Political decisions are never taken in a vacuum but are shaped both by current events and historical context. In other words, long-term developments and patterns in which the accumulated memory of what came earlier, can greatly (and sometimes subconsciously) influence subsequent policy choices. Working forward from the later seventeenth century, this book explores the ‘deep history’ of the changing and competing understandings within the Tory party of the role Britain has aspired to play on a world stage. Conservatism has long been one of the major British political tendencies, committed to the defence of established institutions, with a strong sense of the ‘national interest’, and embracing both ‘liberal’ and ‘authoritarian’ views of empire. The Tory party has, moreover, at several times been deeply divided, if not convulsed, by different perspectives on Britain’s international orientation and different positions on foreign and imperial policy. Underlying Tory beliefs upon which views of Britain’s global role were built were often not stated but assumed. As a result they tend to be obscured from historical view. This book seeks to recover and reconsider those beliefs, and to understand how the Tory party has sought to navigate its way through the difficult pathways of foreign and imperial politics, and why this determination outlasted Britain’s rapid decolonisation and was apparently remarkably little affected by it. With a supporting cast from Pitt to Disraeli, Churchill to Thatcher, the book provides a fascinating insight into the influence of history over politics. Moreover it argues that there has been an inherent politicisation of the concept of national interests, such that strategic culture and foreign policy cannot be understood other than in terms of a historically distorted political debate.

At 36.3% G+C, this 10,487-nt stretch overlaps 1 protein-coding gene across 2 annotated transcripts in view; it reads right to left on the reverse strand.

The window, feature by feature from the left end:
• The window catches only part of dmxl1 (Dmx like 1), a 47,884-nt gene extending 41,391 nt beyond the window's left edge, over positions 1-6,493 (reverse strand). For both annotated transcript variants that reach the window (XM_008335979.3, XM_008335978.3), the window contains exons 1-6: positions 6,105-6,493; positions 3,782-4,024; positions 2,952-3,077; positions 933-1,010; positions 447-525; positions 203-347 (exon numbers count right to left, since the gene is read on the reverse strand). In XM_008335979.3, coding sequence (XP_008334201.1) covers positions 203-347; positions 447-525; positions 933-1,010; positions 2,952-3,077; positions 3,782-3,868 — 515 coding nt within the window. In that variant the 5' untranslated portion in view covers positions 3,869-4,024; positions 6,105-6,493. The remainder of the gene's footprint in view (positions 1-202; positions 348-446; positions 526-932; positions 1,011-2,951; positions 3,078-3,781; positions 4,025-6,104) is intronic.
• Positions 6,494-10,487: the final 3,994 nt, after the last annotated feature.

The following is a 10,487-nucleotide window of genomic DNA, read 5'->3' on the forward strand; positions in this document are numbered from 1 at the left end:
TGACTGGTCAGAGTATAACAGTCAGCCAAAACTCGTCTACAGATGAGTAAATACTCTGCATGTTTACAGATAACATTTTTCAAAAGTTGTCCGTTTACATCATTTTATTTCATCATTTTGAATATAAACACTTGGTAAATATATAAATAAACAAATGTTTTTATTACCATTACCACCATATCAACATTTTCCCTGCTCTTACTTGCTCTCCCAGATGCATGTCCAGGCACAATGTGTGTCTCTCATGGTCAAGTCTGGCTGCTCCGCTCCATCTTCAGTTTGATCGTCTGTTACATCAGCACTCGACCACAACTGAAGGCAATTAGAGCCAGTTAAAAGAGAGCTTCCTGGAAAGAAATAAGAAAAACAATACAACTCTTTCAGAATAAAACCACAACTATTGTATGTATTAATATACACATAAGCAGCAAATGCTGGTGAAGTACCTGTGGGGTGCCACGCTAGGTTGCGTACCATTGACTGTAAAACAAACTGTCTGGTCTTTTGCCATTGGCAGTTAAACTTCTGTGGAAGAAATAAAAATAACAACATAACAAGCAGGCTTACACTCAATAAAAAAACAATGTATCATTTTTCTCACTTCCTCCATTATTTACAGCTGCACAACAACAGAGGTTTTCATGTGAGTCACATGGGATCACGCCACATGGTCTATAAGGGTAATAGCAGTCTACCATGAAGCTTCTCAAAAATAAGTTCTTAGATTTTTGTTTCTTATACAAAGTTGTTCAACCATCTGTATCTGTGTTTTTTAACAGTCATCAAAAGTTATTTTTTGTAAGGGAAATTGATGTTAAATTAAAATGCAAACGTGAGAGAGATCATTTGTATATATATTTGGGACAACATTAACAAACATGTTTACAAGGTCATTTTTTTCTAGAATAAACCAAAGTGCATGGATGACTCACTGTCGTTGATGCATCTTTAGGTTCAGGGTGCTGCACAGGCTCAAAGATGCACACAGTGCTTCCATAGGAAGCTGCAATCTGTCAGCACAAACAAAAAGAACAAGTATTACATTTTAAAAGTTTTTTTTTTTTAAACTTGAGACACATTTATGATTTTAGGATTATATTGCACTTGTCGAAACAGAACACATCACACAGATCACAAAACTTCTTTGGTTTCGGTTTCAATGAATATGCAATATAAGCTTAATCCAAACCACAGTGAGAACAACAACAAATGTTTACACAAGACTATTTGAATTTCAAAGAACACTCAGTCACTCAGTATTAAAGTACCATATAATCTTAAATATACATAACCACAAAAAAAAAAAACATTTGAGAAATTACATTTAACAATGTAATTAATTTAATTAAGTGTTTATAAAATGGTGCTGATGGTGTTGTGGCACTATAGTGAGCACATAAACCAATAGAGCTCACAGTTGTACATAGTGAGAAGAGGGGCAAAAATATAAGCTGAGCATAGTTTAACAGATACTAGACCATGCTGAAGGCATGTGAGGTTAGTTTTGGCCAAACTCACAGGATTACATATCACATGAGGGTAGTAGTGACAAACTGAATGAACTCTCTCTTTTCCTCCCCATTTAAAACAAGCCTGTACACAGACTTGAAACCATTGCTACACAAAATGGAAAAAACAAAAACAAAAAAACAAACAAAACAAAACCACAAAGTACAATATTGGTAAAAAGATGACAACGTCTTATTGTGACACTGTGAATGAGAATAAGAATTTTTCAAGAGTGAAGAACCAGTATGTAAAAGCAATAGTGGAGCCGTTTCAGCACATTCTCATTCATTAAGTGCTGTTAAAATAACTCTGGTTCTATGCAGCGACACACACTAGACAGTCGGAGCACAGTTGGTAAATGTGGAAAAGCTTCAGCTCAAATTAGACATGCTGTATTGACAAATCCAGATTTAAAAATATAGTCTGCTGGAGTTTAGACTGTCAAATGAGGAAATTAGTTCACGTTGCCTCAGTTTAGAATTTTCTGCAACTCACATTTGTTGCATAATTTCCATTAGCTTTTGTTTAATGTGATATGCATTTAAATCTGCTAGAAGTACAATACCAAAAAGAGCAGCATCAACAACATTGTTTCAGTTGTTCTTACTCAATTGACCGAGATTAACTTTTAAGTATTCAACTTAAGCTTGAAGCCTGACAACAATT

A reappraisal of the links between Hanover and Great Britain, highlighting their previously un-explored importance.
Informed by film theory and a broad historical approach, Fatal Desire examines the theatrical representation of women in England, from the Restoration to the early eighteenth century—a period when for the first time female actors could perform in public. Jean I. Marsden maintains that the feminization of serious drama during this period is tied to the cultural function of theater. Women served as symbols of both domestic and imperial propriety, and so Marsden links the representation of women on the stage to the social context in which the plays appeared and to the moral and often political lessons they offered the audience. The witty heroines of comedies were usually absorbed into the social fabric by marrying similarly lighthearted gentlemen, but the heroines of tragedy suffered for their sins, real or perceived. That suffering served the dual purpose of titillating and educating the theater audience. Marsden discusses such plays as William Wycherley's Plain Dealer (1676), John Vanbrugh's Provoked Wife (1697), Thomas Otway's Orphan (1680), Thomas Southerne's Fatal Marriage (1694), and William Congreve's Mourning Bride (1697). The author also addresses tragedies written by three female playwrights, Mary Pix, Catharine Trotter, and Delarivier Manley, and sketches developments in tragedy during the period.